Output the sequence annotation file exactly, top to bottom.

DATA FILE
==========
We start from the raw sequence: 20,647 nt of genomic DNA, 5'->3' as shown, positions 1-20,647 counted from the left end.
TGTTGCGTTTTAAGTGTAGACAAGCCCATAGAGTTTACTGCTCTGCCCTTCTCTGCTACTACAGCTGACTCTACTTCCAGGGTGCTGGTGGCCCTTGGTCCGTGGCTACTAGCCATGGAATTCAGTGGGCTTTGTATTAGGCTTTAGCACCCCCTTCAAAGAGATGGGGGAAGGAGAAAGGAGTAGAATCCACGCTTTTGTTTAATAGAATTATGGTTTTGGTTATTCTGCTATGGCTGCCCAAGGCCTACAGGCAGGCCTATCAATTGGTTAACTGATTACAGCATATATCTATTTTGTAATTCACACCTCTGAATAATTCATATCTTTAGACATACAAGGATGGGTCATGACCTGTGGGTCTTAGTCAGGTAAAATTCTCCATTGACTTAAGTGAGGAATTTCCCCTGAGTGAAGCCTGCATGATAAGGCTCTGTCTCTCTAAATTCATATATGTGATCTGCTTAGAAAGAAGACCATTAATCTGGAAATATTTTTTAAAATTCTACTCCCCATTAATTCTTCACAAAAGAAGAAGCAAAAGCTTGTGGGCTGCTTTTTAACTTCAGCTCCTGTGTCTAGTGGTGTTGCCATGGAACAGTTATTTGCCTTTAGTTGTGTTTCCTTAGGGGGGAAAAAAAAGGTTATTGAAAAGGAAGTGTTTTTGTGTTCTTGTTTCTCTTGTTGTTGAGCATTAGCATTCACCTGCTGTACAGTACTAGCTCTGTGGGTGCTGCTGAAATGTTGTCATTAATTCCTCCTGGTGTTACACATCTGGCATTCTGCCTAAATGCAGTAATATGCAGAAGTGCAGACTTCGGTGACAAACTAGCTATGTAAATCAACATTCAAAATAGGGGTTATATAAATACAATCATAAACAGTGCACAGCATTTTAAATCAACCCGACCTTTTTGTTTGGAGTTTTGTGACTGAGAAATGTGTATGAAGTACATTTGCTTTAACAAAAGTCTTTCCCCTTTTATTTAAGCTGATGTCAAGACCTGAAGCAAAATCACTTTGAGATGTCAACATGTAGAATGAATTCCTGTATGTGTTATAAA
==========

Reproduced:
We start from the raw sequence: 20,647 nt of genomic DNA, 5'->3' as shown, positions 1-20,647 counted from the left end.
TGTTGCGTTTTAAGTGTAGACAAGCCCATAGAGTTTACTGCTCTGCCCTTCTCTGCTACTACAGCTGACTCTACTTCCAGGGTGCTGGTGGCCCTTGGTCCGTGGCTACTAGCCATGGAATTCAGTGGGCTTTGTATTAGGCTTTAGCACCCCCTTCAAAGAGATGGGGGAAGGAGAAAGGAGTAGAATCCACGCTTTTGTTTAATAGAATTATGGTTTTGGTTATTCTGCTATGGCTGCCCAAGGCCTACAGGCAGGCCTATCAATTGGTTAACTGATTACAGCATATATCTATTTTGTAATTCACACCTCTGAATAATTCATATCTTTAGACATACAAGGATGGGTCATGACCTGTGGGTCTTAGTCAGGTAAAATTCTCCATTGACTTAAGTGAGGAATTTCCCCTGAGTGAAGCCTGCATGATAAGGCTCTGTCTCTCTAAATTCATATATGTGATCTGCTTAGAAAGAAGACCATTAATCTGGAAATATTTTTTAAAATTCTACTCCCCATTAATTCTTCACAAAAGAAGAAGCAAAAGCTTGTGGGCTGCTTTTTAACTTCAGCTCCTGTGTCTAGTGGTGTTGCCATGGAACAGTTATTTGCCTTTAGTTGTGTTTCCTTAGGGGGGAAAAAAAAGGTTATTGAAAAGGAAGTGTTTTTGTGTTCTTGTTTCTCTTGTTGTTGAGCATTAGCATTCACCTGCTGTACAGTACTAGCTCTGTGGGTGCTGCTGAAATGTTGTCATTAATTCCTCCTGGTGTTACACATCTGGCATTCTGCCTAAATGCAGTAATATGCAGAAGTGCAGACTTCGGTGACAAACTAGCTATGTAAATCAACATTCAAAATAGGGGTTATATAAATACAATCATAAACAGTGCACAGCATTTTAAATCAACCCGACCTTTTTGTTTGGAGTTTTGTGACTGAGAAATGTGTATGAAGTACATTTGCTTTAACAAAAGTCTTTCCCCTTTTATTTAAGCTGATGTCAAGACCTGAAGCAAAATCACTTTGAGATGTCAACATGTAGAATGAATTCCTGTATGTGTTATAAA